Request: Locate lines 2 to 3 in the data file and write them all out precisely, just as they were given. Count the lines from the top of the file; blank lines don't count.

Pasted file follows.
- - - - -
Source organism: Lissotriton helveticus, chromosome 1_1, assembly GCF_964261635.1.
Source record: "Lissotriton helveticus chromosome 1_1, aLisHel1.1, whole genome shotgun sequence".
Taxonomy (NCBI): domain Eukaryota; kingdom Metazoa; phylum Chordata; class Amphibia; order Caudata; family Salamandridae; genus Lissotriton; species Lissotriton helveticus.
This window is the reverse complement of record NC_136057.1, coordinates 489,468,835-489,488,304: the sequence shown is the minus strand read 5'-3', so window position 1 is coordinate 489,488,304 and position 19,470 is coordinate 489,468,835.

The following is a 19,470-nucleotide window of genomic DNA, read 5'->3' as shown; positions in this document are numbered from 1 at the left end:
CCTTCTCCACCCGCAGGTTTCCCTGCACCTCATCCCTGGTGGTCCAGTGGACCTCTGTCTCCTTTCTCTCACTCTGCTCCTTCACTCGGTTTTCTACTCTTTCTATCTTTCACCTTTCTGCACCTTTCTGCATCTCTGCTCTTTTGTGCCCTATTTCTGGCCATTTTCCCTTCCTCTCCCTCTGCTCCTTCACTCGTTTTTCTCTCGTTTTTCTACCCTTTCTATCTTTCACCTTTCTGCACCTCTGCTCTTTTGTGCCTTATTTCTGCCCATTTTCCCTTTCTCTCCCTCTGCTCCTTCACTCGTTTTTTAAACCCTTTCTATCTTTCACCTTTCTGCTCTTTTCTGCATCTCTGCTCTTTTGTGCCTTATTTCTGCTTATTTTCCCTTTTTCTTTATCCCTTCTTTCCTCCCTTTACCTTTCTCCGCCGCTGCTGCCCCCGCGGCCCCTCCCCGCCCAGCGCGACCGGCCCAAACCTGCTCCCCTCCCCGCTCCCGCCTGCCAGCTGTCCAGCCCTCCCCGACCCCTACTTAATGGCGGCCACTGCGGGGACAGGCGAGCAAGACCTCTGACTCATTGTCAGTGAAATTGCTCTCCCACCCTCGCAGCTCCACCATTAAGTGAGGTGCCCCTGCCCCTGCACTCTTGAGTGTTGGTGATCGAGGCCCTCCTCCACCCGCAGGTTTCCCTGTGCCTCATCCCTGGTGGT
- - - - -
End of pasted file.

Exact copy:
Source record: "Lissotriton helveticus chromosome 1_1, aLisHel1.1, whole genome shotgun sequence".
Taxonomy (NCBI): domain Eukaryota; kingdom Metazoa; phylum Chordata; class Amphibia; order Caudata; family Salamandridae; genus Lissotriton; species Lissotriton helveticus.